Sunday, June 5, 2011

Harper stunt interrupts Canadian statement delivered by DePape

In a politically-motivated protest, the Harper government interrupted a statement of Canadians delivered by Brigette DePape. The Parliamentary page held up a sign summarizing the 60% vote in the recent federal election—Stop Harper—and elaborated on the views of the majority of Canadians:
“Harper's agenda is disastrous for this country and for my generation. We have to stop him from wasting billions on fighter jets, military bases, and corporate tax cuts while cutting social programs and destroying the climate. Most people in this country know what we need are green jobs, better Medicare, and a healthy environment for future generations.”
     But in a show of disrespect for democracy, she was removed from Parliament and fired from her job. Stephen Harper is welcome to his own political view, but while he has been in office expected to serve he has consistently bent the rules—proroguing Parliament rather than addressing allegations of torture, doctoring Parliamentary reports to deny funding to aid groups, and issuing a manual on subverting Parliamentary committees. There are also concerns that the government is trying to smuggle in minority conservative views like opposition to abortion, women's rights and gay rights. DePape outlined Canadians response to this inappropriate behaviour: “Contrary to Harper's rhetoric, Conservative values are not in fact Canadian values. How could they be when 3 out of 4 eligible voters didn't even give their support to the Conservatives?”
     The Harper government took advantage of the throne speech to bury its own record, disrespecting the intelligence of Canadians—claiming to pursue a “principled foreign policy” (despite occupying Afghanistan against the wishes of its people, and ignoring Israeli and Sri Lankan war crimes), “support all veterans” (despite gutting their benefits), “protect civilians in Libya” (despite NATO bombing civilians), “address the problem of violence against women” (despite eliminating funding for women’s groups), “made it a priority to renew and deepen our relationship” with First Nations (despite denying Canada’s colonial post and ignoring missing and murdered aboriginal women), and "expanded protected lands" (despite expanding the Tar Sands). This stunt continued as the speech was used as cover for an inappropriate political agenda—continuing its hysteria over human smuggling and crime to criminalize refugees and build expensive unnecessary prisons.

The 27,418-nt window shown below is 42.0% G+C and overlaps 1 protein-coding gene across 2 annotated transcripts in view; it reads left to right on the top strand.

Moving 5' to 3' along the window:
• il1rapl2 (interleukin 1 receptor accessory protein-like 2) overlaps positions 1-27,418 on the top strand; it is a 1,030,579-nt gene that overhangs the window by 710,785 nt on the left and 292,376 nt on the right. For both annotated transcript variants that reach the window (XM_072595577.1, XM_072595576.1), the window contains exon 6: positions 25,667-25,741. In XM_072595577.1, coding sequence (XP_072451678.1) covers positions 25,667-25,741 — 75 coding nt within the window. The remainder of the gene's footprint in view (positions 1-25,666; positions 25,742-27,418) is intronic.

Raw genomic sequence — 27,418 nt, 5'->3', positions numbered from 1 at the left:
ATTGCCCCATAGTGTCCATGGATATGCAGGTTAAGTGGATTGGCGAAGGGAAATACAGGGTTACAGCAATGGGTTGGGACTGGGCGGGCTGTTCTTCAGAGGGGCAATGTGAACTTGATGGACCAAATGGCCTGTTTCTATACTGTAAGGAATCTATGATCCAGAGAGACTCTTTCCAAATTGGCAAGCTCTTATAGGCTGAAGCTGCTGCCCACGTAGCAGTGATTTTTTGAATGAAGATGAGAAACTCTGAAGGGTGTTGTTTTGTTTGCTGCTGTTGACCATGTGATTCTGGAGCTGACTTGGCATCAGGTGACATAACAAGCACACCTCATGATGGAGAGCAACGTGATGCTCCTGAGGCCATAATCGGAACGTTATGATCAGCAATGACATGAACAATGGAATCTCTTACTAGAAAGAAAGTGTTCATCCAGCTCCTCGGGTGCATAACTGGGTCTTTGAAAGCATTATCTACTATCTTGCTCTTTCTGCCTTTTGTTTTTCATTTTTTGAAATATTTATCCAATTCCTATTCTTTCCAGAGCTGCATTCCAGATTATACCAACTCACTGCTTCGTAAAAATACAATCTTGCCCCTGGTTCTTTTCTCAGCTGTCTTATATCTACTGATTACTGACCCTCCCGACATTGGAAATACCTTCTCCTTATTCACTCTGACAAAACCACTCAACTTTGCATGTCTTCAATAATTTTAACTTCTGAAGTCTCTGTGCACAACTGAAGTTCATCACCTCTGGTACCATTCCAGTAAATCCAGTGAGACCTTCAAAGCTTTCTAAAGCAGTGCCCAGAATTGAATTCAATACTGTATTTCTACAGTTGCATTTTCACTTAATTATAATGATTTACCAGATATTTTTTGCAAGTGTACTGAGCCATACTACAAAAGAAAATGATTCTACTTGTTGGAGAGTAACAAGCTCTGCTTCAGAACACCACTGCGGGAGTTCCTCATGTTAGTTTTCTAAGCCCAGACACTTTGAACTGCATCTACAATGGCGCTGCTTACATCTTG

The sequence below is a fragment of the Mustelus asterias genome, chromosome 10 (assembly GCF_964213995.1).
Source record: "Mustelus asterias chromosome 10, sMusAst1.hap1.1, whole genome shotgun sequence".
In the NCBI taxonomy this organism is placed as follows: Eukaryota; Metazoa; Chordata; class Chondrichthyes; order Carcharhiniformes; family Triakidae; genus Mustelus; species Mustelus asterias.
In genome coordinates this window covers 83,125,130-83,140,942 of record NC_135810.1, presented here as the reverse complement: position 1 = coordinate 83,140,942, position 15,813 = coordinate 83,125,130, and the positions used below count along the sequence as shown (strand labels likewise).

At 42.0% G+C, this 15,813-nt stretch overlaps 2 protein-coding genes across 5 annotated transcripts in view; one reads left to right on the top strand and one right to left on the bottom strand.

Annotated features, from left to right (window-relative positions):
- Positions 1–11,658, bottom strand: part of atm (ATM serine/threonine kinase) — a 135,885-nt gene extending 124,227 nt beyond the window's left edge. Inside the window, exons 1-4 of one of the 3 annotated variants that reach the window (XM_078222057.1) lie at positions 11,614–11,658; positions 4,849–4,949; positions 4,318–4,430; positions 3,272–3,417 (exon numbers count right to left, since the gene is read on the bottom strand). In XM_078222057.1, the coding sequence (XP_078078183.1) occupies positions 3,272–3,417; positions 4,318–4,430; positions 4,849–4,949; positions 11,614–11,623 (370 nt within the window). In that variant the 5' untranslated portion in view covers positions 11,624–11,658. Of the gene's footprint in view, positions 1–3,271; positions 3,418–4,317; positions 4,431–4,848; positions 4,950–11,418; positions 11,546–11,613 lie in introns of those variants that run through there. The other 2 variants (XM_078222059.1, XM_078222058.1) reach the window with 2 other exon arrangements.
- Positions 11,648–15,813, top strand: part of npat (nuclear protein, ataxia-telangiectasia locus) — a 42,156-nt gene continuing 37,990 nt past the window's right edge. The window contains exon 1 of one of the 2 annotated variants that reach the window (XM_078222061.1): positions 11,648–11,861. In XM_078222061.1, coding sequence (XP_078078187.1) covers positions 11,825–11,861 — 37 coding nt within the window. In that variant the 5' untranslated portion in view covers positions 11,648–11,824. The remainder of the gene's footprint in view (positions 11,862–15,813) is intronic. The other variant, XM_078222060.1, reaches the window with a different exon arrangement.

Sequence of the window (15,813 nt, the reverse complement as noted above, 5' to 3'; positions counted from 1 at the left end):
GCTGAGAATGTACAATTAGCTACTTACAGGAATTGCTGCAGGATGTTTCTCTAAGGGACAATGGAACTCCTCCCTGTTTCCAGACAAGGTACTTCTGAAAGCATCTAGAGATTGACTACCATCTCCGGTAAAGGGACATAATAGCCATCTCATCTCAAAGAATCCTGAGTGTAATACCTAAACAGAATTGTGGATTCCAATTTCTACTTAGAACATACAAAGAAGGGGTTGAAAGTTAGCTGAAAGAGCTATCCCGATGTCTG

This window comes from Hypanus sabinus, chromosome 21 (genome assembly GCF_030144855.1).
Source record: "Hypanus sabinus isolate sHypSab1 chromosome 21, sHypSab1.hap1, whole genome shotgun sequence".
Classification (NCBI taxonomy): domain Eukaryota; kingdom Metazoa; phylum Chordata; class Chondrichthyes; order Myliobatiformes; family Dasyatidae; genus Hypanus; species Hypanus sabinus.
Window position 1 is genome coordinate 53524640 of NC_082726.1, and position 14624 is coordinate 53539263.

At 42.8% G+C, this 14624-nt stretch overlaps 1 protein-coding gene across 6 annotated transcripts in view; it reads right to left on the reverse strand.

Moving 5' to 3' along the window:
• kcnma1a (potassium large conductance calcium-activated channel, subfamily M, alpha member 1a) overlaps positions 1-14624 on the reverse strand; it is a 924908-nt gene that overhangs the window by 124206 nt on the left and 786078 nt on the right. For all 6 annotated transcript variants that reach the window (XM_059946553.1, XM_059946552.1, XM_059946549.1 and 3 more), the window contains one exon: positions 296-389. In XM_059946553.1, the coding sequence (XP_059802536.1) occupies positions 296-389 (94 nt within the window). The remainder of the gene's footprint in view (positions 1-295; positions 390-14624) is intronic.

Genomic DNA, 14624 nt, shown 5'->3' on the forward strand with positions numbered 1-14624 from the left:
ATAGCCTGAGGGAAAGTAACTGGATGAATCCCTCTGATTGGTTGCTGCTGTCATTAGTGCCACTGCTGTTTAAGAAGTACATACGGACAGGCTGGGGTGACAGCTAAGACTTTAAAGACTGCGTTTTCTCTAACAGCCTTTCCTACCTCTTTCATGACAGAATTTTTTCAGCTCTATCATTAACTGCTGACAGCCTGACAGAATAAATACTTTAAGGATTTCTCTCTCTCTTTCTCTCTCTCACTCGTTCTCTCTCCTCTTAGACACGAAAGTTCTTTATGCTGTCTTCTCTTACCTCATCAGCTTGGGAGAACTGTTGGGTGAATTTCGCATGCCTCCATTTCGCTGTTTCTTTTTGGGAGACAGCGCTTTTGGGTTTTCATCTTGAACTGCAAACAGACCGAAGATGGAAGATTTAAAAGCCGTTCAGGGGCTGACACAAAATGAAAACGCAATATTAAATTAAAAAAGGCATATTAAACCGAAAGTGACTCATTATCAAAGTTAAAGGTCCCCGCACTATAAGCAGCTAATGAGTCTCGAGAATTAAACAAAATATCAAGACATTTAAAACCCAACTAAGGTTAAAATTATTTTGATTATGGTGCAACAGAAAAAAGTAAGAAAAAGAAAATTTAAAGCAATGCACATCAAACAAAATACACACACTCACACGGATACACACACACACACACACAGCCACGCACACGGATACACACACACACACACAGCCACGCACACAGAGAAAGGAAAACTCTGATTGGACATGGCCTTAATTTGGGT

While Stephen Harper showed disrespect for the democratic process of the Arab spring—by being the last to support Egyptian dictator Hosni Mubarak, and then comparing the revolution to toothpaste—DePape’s statement represented the democratic needs of Canadians, and outlined an action plan for the next four years:
“This country needs a Canadian version of an Arab Spring, a flowering of popular movements that demonstrate that real power to change things lies not with Harper but in the hands of the people, when we act together in our streets, neighbourhoods and workplaces.”


  1. Unfortunately not much of anything can stop the Dictator now for the next 4 years. Kudos to the young lady for standing up for what she believes in.

  2. we can stop him. if we truly want to. but it will take some cahones. we have to do what we did not do during the election. we have to stand united against him.

  3. Great piece, Dr J!

    We did *plenty* during this election - millions said NO to corporatist politics and YES to change from the left. Now the real work begins.

  4. I feel sick at heart watching Canada seemingly headed in the direction that the U.S. took under Bush. I doubt my country (U.S.) will ever fully recover but there is still time, and hope, for Canada. My best thoughts are with you all. Thanks Dr J for this excellent post.

  5. I agree with hopefulandfree that there is hope for Canada. I just want to note that the US did not take a new direction under Bush. It just became a little more blatant about the same course it had been on for decades.